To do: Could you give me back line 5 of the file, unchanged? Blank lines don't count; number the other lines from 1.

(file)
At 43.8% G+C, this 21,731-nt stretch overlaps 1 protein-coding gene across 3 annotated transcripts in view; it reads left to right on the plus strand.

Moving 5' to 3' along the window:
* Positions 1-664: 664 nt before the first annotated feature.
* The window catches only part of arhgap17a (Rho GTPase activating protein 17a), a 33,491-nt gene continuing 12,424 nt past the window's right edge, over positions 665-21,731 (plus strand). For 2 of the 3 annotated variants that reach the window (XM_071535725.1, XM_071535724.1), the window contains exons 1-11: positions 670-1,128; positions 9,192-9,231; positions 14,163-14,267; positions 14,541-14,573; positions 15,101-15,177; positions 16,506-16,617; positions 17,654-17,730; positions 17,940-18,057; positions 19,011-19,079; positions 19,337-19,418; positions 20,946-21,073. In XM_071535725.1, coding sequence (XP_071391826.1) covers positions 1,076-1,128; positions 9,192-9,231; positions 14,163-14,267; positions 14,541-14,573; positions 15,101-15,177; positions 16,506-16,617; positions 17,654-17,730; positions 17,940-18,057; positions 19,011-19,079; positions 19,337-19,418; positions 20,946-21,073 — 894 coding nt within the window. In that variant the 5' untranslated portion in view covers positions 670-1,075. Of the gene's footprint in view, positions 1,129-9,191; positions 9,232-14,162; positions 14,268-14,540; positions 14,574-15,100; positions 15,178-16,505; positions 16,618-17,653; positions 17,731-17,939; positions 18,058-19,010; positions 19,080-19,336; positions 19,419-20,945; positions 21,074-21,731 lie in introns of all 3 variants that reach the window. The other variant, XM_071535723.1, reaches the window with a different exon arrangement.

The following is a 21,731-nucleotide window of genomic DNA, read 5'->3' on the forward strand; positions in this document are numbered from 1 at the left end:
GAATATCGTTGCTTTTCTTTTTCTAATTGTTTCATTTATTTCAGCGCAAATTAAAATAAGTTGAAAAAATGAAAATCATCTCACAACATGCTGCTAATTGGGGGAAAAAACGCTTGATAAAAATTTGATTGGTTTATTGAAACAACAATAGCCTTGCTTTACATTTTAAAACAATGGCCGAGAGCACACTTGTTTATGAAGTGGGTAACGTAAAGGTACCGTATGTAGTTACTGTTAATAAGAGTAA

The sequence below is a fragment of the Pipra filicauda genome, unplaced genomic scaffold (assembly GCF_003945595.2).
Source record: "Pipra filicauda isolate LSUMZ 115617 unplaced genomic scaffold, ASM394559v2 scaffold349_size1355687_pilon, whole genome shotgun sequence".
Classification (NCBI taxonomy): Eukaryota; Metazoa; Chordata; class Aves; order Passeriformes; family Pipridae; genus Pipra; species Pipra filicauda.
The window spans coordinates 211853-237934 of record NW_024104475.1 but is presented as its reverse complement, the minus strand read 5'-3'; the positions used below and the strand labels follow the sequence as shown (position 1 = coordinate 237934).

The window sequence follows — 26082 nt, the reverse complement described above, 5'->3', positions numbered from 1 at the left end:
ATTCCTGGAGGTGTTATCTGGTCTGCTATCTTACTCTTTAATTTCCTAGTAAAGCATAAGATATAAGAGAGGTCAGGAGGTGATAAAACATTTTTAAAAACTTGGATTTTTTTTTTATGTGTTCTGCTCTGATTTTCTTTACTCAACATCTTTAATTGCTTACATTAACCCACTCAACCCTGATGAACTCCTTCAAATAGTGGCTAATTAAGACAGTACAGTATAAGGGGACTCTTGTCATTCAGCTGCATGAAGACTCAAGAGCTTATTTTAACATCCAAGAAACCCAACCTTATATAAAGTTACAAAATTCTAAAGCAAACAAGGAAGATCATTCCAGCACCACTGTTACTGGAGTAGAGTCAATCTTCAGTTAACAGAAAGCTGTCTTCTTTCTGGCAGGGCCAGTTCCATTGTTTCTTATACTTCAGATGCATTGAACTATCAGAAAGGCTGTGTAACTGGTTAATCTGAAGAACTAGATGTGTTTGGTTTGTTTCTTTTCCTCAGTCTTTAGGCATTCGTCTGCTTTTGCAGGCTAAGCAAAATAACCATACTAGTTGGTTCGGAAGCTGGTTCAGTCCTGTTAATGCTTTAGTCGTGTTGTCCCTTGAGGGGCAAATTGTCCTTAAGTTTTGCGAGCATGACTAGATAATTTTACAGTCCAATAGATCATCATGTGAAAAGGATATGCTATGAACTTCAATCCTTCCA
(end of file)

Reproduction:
The following is a 21,731-nucleotide window of genomic DNA, read 5'->3' on the forward strand; positions in this document are numbered from 1 at the left end: